Dorsey retired Taylor, designated hitter Dave Gallagher, and Wilson in order in the ninth to wrap up the championship in front of 3,029 disappointed Guides fans. The game lasted 2 hours and 15 minutes, with Mecerod earning the win, Dorsey getting the save, and Reed taking the loss. Torchia reveled in the win, noting that the PawSox had rebounded from a league-worst 56-83 record in 1983.12 Kobritz, meanwhile, said he was proud of his team’s achievements in its inaugural year: “We had a successful season before the playoffs started and if we had won, it would have been icing on the cake. Not having won it doesn’t put a damper on the tremendous year the entire Maine Guides organization had.”13
The Guides never came close to winning the Governor’s Cup again. The team lost in the first round of the following year’s playoffs and did not qualify again in its three remaining seasons in Maine before moving to Scranton, Pennsylvania. As it turned out, 1984 was the first and only all-New England Governor’s Cup final. Pawtucket won two more Cups, in 2012 and 2014, before the team moved to Worcester, Massachusetts, for the 2021 season.14
In addition to the specific sources cited in the Notes, the author consulted Baseball-Reference.com and Retrosheet.org for general player, team and season data.
Neither Baseball-Reference nor Retrosheet provides box scores of minor-league games, but the September 14, 1984, edition of the Bangor (Maine) Daily News published a box score.
Image of card #21 from the TCMA 1985 Pawtucket Red Sox set downloaded from the Trading Card Database. Mecerod’s surname is misspelled on the card.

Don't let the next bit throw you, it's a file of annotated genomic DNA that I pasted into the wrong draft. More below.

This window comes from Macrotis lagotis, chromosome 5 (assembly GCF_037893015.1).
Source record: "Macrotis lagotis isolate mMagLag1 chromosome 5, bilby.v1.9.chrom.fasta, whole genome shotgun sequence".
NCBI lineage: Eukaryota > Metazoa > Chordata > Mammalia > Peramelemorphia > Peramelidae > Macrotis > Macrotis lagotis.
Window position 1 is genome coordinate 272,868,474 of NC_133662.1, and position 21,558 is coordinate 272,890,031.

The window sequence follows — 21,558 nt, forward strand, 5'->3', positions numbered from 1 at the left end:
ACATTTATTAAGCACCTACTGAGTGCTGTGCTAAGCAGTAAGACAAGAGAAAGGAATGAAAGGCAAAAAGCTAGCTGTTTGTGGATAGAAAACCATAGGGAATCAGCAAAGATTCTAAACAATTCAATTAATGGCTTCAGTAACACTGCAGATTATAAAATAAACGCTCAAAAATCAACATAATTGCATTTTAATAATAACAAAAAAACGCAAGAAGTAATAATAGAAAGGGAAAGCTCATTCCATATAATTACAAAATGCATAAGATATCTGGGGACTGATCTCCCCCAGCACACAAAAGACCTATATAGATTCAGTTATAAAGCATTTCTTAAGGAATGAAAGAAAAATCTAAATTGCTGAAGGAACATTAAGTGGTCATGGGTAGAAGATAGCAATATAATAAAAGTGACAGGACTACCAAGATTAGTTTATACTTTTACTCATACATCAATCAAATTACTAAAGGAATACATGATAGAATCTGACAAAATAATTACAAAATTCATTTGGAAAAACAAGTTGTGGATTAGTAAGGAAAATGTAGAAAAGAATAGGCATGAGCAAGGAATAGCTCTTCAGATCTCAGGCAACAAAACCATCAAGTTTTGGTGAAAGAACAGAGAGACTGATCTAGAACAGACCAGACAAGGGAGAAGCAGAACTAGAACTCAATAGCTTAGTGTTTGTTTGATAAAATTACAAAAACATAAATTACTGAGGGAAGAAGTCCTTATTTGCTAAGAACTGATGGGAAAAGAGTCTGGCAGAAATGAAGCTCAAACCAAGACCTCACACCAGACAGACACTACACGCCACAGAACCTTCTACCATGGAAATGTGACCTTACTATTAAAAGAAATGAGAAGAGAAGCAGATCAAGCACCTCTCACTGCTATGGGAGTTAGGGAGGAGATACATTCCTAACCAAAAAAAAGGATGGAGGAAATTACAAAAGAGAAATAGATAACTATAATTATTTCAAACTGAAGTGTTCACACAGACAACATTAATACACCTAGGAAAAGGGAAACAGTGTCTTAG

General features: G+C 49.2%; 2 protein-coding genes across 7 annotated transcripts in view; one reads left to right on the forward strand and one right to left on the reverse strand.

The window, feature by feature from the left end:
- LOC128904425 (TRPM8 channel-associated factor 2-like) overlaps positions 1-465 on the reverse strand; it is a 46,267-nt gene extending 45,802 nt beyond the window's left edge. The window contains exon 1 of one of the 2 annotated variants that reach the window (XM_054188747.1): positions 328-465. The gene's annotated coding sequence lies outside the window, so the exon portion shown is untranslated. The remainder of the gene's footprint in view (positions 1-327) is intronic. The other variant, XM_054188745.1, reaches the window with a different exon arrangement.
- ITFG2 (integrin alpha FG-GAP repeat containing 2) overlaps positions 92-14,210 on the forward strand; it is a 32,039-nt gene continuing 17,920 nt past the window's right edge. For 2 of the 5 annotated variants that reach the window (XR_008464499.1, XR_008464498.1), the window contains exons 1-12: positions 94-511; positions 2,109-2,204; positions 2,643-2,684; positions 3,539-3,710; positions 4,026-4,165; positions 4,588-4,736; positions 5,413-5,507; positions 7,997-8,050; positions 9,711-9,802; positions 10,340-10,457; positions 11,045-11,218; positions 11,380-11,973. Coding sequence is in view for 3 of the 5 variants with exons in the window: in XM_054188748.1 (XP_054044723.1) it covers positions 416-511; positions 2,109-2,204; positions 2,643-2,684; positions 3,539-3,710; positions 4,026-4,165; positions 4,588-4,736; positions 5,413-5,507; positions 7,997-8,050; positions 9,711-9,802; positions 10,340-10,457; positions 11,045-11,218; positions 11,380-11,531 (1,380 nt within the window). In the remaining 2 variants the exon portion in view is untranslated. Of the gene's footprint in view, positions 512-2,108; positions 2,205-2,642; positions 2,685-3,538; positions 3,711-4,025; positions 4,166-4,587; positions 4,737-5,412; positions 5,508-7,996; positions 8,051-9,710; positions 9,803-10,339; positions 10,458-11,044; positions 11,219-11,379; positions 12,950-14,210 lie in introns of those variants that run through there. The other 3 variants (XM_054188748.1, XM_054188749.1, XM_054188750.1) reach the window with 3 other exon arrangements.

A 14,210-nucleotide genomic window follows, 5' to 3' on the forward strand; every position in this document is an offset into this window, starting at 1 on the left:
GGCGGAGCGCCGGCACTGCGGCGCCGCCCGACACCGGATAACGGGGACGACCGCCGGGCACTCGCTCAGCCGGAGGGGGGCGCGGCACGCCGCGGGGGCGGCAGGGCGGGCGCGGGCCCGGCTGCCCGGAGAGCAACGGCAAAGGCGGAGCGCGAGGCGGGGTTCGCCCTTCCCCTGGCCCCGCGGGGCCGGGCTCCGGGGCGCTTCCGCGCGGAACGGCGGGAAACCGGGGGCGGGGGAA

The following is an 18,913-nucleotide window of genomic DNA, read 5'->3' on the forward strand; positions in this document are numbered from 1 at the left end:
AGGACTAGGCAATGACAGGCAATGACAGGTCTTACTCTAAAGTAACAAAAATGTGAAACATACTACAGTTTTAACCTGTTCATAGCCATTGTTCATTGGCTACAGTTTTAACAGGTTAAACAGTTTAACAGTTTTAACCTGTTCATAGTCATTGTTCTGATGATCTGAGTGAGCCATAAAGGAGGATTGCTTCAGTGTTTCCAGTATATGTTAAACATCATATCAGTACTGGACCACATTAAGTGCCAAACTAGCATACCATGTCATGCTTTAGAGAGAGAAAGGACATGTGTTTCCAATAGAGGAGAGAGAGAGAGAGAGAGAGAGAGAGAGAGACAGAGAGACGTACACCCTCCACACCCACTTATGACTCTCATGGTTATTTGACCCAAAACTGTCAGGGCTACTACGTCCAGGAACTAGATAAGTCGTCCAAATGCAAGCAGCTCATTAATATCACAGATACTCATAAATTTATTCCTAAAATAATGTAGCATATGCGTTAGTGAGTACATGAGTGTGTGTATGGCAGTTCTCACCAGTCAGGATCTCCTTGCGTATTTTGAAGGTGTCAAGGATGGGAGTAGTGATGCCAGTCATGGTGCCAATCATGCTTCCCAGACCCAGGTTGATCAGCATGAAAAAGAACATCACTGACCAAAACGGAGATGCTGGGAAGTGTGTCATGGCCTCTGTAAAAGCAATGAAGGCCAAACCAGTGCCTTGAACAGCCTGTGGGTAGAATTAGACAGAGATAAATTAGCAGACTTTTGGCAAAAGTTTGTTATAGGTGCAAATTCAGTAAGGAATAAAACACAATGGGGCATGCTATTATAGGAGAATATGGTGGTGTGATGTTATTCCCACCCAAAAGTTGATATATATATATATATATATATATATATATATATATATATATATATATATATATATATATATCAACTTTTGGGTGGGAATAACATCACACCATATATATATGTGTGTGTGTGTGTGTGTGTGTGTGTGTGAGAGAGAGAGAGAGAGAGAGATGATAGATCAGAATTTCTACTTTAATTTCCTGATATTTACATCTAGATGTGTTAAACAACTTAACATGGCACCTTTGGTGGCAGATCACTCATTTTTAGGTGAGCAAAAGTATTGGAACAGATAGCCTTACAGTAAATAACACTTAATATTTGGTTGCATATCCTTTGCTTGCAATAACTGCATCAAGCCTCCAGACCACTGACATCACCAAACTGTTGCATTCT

1 The Double-A Eastern League had all-New England final playoff rounds every year but one from 1980 through 1985. Going back further, the Class B New England League, which operated intermittently between 1886 and 1949, obviously had numerous all-New England playoffs.
2 Steve Wulf, “It’s the Maine Attraction,” Sports Illustrated, July 9, 1984: 42.
5 Steven Krasner, “Two Games Down, Pawtucket Pulls It Out,” The Sporting News, September 24, 1984: 55.
6 Mecerod also appeared in eight games with Double-A New Britain in 1984, going 3-3 with a 4.30 ERA.
7 Ron Morris, “Twice-Lifted No-Hit Hurler Voices No Complaints,” The Sporting News, August 29, 1981: 45.
8 Pete Warner, “PawSox Blank Guides to Win IL Title,” Bangor (Maine) Daily News, September 14, 1984: 10.
10 Associated Press, “PawSox Win IL Playoffs,” Newark (Ohio) Advocate, September 14, 1984: 10.
Pawtucket Red Sox 3
Maine Guides 0
Game 5, Governor’s Cup
Old Orchard Beach, ME